• They do specify Mhz as the channel rates. Check out the tech specs at reless/wspg/wspgapb.htm.

    It appears that this would be each user's individual channel rate, not a shared bandwidth situation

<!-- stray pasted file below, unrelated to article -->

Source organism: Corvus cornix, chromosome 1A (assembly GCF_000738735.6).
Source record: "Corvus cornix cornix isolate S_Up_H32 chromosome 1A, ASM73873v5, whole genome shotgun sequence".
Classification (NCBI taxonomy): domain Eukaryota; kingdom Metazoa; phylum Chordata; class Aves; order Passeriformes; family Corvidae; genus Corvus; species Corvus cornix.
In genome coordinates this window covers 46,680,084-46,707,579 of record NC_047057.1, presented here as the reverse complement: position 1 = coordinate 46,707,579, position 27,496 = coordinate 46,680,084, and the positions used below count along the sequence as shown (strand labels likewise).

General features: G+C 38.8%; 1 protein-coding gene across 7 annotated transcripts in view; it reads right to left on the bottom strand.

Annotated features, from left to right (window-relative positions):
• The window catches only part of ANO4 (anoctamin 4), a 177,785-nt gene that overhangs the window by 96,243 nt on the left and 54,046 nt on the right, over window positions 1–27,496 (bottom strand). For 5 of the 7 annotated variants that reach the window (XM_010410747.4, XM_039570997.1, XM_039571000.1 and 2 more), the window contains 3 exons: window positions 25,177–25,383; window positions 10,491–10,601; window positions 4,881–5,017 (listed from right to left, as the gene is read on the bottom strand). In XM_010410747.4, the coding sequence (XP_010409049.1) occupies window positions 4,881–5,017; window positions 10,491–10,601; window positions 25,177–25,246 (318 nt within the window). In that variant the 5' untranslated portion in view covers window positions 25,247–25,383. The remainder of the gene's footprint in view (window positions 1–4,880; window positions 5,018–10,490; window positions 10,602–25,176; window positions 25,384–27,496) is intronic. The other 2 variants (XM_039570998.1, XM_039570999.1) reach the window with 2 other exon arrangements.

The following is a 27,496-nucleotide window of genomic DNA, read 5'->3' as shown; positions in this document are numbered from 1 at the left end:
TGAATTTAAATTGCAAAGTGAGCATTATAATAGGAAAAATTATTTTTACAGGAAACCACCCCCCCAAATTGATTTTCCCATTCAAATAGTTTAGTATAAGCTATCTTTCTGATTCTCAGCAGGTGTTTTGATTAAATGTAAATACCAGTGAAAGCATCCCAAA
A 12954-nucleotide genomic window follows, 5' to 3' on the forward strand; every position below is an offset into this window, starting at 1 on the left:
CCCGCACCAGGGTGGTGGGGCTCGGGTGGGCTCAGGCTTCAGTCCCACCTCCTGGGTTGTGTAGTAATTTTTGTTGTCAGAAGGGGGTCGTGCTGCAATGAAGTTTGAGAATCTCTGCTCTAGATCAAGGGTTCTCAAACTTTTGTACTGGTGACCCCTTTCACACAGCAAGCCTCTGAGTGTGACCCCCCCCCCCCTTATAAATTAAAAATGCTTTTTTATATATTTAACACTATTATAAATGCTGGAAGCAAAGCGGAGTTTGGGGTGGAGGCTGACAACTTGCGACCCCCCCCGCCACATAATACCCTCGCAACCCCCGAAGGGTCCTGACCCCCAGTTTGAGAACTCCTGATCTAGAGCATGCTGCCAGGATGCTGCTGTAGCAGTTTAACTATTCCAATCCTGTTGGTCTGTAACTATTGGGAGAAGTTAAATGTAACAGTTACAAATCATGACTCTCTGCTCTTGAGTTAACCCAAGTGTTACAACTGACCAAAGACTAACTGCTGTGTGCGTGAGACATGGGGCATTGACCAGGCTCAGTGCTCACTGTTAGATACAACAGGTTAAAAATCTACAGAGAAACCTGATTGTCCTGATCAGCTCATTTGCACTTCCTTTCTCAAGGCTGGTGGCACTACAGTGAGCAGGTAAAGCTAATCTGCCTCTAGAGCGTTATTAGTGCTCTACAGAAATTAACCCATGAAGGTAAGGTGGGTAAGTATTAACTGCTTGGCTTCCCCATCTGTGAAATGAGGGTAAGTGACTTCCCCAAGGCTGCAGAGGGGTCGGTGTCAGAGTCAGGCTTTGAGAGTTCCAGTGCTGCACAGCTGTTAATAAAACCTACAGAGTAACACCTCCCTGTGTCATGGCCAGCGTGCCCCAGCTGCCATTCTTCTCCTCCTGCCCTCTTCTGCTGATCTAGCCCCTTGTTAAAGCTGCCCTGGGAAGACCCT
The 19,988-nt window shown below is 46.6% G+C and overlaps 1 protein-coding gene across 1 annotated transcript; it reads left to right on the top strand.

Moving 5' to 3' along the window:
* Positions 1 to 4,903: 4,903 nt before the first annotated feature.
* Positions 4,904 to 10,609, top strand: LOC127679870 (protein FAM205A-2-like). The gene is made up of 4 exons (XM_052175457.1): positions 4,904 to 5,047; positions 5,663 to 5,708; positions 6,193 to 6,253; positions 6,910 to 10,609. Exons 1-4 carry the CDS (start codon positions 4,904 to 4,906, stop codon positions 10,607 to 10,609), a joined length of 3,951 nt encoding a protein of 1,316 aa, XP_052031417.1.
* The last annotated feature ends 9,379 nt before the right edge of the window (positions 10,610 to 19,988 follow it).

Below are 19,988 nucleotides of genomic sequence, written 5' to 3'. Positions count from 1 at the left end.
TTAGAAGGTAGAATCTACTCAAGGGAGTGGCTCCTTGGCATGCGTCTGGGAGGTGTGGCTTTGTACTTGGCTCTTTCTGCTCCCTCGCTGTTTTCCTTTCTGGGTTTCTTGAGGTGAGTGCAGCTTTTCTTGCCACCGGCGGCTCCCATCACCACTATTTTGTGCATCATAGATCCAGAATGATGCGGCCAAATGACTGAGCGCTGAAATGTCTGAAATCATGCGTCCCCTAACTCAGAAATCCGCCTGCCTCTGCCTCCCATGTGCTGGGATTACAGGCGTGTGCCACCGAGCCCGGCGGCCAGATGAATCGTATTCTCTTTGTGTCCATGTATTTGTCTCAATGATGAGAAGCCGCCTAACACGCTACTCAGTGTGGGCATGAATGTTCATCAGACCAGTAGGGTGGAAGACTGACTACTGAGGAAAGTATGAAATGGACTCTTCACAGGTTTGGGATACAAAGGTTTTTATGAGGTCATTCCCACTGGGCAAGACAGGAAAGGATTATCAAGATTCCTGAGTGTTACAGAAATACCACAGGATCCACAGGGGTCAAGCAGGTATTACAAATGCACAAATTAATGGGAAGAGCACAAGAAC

• by Anonymous Coward